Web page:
Home | News | Guest Post: Sarah Ingham, ‘Happily Ever After’: Fairy Tales and Feminism’s Fourth Wave
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Following the recent publication of her modern-day romance novel, Kissing Frogs, author Sarah Ingham shares some thoughts on the evolution of ‘fairytale romance’…

In July 1981 the wedding of Charles, Prince of Wales and Lady Diana Spencer drew an estimated global audience of 750 million viewers.  Officiating at the ceremony, the Archbishop of Canterbury, Robert Runcie, declared: ‘Here is the stuff of which fairy tales are made’. 

The recently released fourth series of The Crown shows that the public appetite for a royal story is far from sated. The Netflix drama’s primary focus could have been on the relationship and power battles between the Queen and her first female Prime Minister. After all, the woman who inherited her role as the United Kingdom’s Head of State represents social continuity; Margaret Thatcher, the elected politician, demanded – and achieved – radical change. Instead, there were three women in the ten-part series; the third, Diana, desperately seeking her own, elusive, happily ever after.

Cinderella, Snow White and Sleeping Beauty are among most familiar fairy tales.  All offer a heroine beset by adversity and escaping it through marriage to a prince. He is not only impossibly handsome but a castle-dwelling saviour, rescuing her from mean sisters, a century-long sleep or an apple poisoned by a wicked stepmother. 

Snow White and the Seven Dwarfs, released in 1937, was the first feature-length animation. The production process is itself a tale of victory-against-the-odds: it almost bankrupted Walt Disney before going on to become one of the highest-grossing films ever made. It fuelled the Disney Studio along the path to becoming a global brand which has captured the imagination of generations of children. Ever since Snow White, fairy tales have provided the inspiration for much of Disney’s output, including Beauty and the Beast, Tangled and Frozen.

Disney sugar-coated fairy tales. Collecting the stories that were embedded in ancient German folklore, the Brothers Grimm were well named. The tales were dark and complex, holding up a (non-magical) mirror which reflected the harshness of everyday life. Mothers died; children were abandoned or farmed out or faced famine; forests were home to wolves and bears. Looking after hearth and home, as Cinderella reminds us, meant relentless drudgery. Hans Christian Anderson’s stories are as grim as the Grimms’: the Little Matchgirl dies barefoot in a freezing winter street; the Little Mermaid has her tongue cut out.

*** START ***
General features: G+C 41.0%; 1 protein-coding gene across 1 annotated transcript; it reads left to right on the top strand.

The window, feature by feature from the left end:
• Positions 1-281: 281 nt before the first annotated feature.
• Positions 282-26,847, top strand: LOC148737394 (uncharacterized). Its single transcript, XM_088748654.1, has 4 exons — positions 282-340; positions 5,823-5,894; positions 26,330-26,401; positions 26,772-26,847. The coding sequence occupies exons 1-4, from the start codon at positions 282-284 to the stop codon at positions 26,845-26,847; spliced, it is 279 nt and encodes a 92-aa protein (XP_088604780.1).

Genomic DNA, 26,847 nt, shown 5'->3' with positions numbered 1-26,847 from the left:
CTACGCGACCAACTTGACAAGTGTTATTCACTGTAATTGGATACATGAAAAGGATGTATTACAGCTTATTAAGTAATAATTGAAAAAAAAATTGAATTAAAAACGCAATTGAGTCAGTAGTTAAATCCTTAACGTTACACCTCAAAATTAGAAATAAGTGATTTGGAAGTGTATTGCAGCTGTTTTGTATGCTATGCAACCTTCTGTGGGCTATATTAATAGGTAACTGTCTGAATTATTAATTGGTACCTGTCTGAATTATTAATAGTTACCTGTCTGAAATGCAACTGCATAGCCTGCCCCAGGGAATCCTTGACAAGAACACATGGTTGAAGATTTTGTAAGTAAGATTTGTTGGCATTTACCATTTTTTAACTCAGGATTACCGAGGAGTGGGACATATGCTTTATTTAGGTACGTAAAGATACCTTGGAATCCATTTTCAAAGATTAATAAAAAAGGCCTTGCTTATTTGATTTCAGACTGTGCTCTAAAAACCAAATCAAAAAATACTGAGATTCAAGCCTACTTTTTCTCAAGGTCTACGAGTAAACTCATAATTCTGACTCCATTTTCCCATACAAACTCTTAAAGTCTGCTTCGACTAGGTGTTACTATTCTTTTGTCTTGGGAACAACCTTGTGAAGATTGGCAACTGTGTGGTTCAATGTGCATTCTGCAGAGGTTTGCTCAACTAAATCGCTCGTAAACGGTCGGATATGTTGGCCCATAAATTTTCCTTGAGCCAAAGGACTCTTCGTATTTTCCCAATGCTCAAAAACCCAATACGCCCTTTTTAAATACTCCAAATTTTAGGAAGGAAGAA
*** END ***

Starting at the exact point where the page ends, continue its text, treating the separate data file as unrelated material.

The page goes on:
Ever since its second wave in the 1960s, feminism has been troubled by how women are represented in fairy tales. In 1970 in the New York Review of Books, the American writer Alison Lurie observed the tales ‘had been right all along’, offering her a far more realistic take on the world compared with children’s books endorsed by high-minded progressives. Indeed, they were ‘one of the few sorts of classic children’s literature of which a radical feminist would approve’.

Lurie’s assertion was inevitably challenged, not least by Marcia R. Lieberman in her 1972 paper, ‘Some Day My Prince Will Come’: Female Acculturation through the Fairy Tale.  Reviewing The Blue Fairy Book compiled by Andrew Lang, she concludes that ‘the helpless, imprisoned maiden is the quintessential heroine of the fairy tale’.  With her ‘docility, meekness and good temper’, she is essentially passive, but the fairest of them. She is chosen to scoop life’s prizes: ‘good, poor and pretty girls always win rich and handsome princes.’

Half a century ago, gender studies was a new subject. As Lieberman states, the controversy over what is biologically determined and what is learned had just begun. Today,  in feminism’s fourth wave, we are far more savvy about sex, gender and how women are represented. ‘Pink stinks’ cry right-thinking mothers – if not necessarily their toddler daughters.

Fairytale, which focuses on the royal engagement, is the title of episode three of The Crown’s fourth series. One of the first things we learn about Diana is that she works as a cleaner for her sister.  The first sighting of her is dressed as a wood sprite for A Midsummer’s Night’s Dream, the most magical of all Shakespeare’s plays and a tale about fairies. Alas, the ill-fated royal marriage turned out to be far from the happily ever after promised in Cinderella or even Beauty and the Beast.

Disney’s fairy-tale inspired heroines Elsa and Anna survive and thrive in Frozen (2013), thanks to their own efforts rather than a prince’s. Princesses now have agency; they need sisters, whether blood or BFFs. They care more about the environment than an engagement. They reflect the change in women’s place in the world, not just from when Snow White skivvied after the Seven Dwarfs, but in the four decades since the Royal Wedding.

‘And off to his castle we’ll go,’ sang Snow White. But today perhaps even Archbishops no longer believe in fairy tales.  In 2018 Charles and Diana’s son married Meghan Markle at St George’s Chapel, in the shadow of Windsor Castle. Then and subsequently, fairy tale references have rarely been invoked. Instead, we’re told that Prince Harry is a feminist.

You can get your copy of Sarah Ingham’s Kissing Frogs here.

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